Carrying out quests and slaughtering monsters will earn you experience points, which you can periodically spend on different character attributes and abilities. Many of these character advancements are pretty subtle, incrementally increasing statistics like attack rate and magic regeneration rate, though there are plenty that will grant you all-new abilities, such as new magic spells, or the ability to equip specific classes of weapons or armor. The customization isn't incredibly deep, but two players who use the same character class yet choose to use their experience points differently will, by the end of the game, have two fairly divergent characters. The game does a pretty good job of ramping up the difficulty of your opponents at roughly the same speed that you're gaining experience, which generally keeps things from being too easy or too difficult most of the time.
You'll also pick up large quantities of booty while dungeon crawling, including a variety of rings, amulets, jewels, potions, armor, weapons, and, of course, gold coins. You can keep what you like, but you have a limited carrying capacity, and you'll regularly have to unload unneeded gear to Baldur's Gate's resident shopkeeper (fortunately, recall potions let you instantly teleport back to town). You can also buy some basic weapons and armor there using the coins you've collected at the shop, which is good when you're just starting off, though better equipment usually awaits you in the dungeons. The best stuff, however, you'll have to build yourself.
New to the shopping portion of Dark Alliance II is the workshop, where you can take existing pieces of weaponry and armor and equip them with special rune stones and jewels, which will imbue them with special properties. With nearly a dozen different types of gems available in the game, and space for rune stones and two different types of gems on any piece of gear, the customization options here are simply staggering. It can be quite intimidating, as every different combination of gems yields different results, but if you spend time figuring out the effects of the different gems, you'll be able to craft weapons and armor of unparalleled power. The workshop is a great addition to the Dark Alliance formula, removing some of the random chance in which weapons you'll get and putting the onus squarely on the player.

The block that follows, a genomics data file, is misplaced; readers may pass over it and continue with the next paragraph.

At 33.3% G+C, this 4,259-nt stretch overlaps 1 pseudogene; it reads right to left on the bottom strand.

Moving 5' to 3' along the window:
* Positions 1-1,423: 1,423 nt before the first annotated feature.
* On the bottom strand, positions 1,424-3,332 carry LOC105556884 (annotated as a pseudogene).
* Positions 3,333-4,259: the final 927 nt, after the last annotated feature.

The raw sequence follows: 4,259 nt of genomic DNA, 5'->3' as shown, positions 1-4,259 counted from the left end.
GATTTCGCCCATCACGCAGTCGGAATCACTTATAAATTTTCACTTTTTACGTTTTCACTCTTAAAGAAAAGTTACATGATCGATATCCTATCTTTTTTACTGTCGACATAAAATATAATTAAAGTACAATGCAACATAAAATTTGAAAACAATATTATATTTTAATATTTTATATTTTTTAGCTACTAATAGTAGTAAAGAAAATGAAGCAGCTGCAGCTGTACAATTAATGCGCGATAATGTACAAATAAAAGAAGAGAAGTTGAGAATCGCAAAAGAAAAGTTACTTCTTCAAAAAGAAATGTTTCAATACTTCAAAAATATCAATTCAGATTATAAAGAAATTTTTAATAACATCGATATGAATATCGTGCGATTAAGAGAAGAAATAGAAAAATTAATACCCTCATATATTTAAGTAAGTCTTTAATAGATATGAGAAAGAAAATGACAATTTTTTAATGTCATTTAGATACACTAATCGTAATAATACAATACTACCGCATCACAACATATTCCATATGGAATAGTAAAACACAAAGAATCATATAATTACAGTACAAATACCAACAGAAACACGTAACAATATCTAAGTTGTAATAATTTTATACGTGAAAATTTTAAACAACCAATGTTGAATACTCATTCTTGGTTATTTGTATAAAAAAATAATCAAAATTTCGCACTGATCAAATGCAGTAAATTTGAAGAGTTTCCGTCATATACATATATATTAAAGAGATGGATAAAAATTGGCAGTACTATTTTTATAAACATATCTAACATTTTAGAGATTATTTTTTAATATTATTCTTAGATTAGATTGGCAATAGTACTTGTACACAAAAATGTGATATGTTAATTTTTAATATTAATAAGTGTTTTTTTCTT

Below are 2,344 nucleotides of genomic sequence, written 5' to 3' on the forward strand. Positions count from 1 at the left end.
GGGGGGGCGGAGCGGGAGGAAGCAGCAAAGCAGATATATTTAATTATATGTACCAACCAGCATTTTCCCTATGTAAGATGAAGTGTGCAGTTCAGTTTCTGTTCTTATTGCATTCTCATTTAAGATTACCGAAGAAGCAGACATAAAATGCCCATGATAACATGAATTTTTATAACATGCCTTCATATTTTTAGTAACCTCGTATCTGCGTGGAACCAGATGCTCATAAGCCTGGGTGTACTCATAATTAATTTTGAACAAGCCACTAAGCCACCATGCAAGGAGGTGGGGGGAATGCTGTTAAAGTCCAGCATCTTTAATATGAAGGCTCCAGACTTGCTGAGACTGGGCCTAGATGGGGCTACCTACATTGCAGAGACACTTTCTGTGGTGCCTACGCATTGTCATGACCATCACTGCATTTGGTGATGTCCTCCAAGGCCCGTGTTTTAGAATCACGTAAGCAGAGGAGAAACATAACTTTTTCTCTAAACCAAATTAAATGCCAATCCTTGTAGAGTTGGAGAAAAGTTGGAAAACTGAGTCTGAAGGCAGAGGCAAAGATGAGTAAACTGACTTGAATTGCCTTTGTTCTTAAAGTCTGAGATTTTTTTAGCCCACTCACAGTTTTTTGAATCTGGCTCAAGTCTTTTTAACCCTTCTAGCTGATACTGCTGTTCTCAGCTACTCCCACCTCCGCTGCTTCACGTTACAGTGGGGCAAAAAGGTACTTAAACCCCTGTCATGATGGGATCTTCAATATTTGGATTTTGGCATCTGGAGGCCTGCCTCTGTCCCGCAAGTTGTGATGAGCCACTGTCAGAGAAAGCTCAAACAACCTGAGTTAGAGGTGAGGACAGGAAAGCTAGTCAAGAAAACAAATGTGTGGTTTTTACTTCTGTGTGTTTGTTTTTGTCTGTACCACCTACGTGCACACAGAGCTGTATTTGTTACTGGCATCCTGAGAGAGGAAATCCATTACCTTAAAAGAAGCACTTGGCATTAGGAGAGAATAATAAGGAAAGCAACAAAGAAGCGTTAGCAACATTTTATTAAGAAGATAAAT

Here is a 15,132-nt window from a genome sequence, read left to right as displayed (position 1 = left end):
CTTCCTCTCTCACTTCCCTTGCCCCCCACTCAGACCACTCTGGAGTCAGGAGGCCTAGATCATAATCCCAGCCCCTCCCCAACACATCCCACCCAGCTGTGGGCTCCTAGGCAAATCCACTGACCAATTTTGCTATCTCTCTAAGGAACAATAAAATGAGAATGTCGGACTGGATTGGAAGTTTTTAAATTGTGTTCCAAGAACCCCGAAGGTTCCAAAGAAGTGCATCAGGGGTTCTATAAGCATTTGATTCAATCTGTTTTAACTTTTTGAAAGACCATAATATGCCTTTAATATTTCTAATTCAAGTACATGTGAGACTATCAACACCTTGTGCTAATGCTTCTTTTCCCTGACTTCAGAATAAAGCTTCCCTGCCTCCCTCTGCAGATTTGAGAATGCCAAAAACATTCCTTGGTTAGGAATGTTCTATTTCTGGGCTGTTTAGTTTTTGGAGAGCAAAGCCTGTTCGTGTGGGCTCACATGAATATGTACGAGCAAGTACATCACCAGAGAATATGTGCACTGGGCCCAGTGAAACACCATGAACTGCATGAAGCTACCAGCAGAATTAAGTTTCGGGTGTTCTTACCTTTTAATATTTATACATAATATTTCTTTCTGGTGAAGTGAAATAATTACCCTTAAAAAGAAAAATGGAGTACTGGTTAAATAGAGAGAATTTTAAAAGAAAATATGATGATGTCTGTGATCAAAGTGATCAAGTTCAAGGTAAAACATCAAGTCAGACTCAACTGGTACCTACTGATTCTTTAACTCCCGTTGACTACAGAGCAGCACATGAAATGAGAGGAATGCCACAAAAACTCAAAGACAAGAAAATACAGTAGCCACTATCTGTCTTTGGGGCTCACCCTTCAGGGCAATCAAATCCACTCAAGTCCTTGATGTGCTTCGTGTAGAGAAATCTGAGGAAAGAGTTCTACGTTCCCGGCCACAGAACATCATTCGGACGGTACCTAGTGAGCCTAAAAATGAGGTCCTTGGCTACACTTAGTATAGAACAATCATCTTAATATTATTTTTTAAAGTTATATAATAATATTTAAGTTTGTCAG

As mentioned earlier, Baldur's Gate: Dark Alliance was a great-looking PlayStation 2 game when it was released in December of 2001. A little more than two years later, Dark Alliance II hasn't done much to improve the overall fidelity of the graphics, which leaves it looking a little bit dated. The water effects, which were some of the best we'd seen in 2001, look more like mercury in 2004. The game tones down the shiny reflective effects that Dark Alliance bandied about with gleeful abandon, which is really to the game's advantage. The one thing that still looks really good is the lighting, which is mostly static, save for the soft glow that your character gives off, but it's effective in creating atmosphere. The game also lifts many environment tilesets and creatures from its predecessor. It's just enough to give the game a sense of familiarity, though, as there are also plenty of all-new monsters to fight and dungeons to explore. It doesn't amaze like its predecessor did, but Dark Alliance II still has a pretty clean look, and the different tilesets that make up the many environments you'll traverse are admirably sharp. Technical aptitude aside, the art direction in Dark Alliance II doesn't seem quite as focused as in the first game, and there are some dungeons and creatures that are inspired by some of the more obscure corners of the Forgotten Realms. The differences between the graphics in the PlayStation 2 and Xbox versions are noticeable, with the Xbox version sporting cleaner special effects and slightly sharper textures, but they're also pretty nominal. Still, if you have the option, the Xbox version is definitely the way to go.
Dark Alliance II features sound design befitting of a Dungeons & Dragons game. There's plenty of spoken dialogue littered with quasi-medieval language, all of which is delivered in an appropriately serious tone by a skilled cast of voice actors, a few of whom have returned from the first game to reprise certain roles. The orchestrated score is grand and sweeping, and though it'll often drop out for minutes at a time when you're just poking around a dungeon, it always makes a point to swell up to a big crescendo whenever you come to a big boss encounter. It's not perfect though, and sometimes the music will start picking up some steam for no real apparent reason. The effects that accompany your magic and melee attacks are satisfying, and your character will regularly shout out a little battle cry in the heat of the moment. And, in a nice little touch, the voices of certain characters will begin to change as their experience level increases.
Baldur's Gate: Dark Alliance was an RPG for people who didn't like RPGs, and its sequel does a fine job of maintaining that design philosophy. Though the ending is a little unsatisfying, and the actual adventure is a little short, the game offers plenty of replay value with five appreciably different character classes and a really satisfying cooperative mode. The future of Black Isle Studios is uncertain, so it's hard to say if there will be a Baldur's Gate: Dark Alliance III. If this is the final stand for the Dark Alliance name, it's not a perfect ending, but it's still pretty good.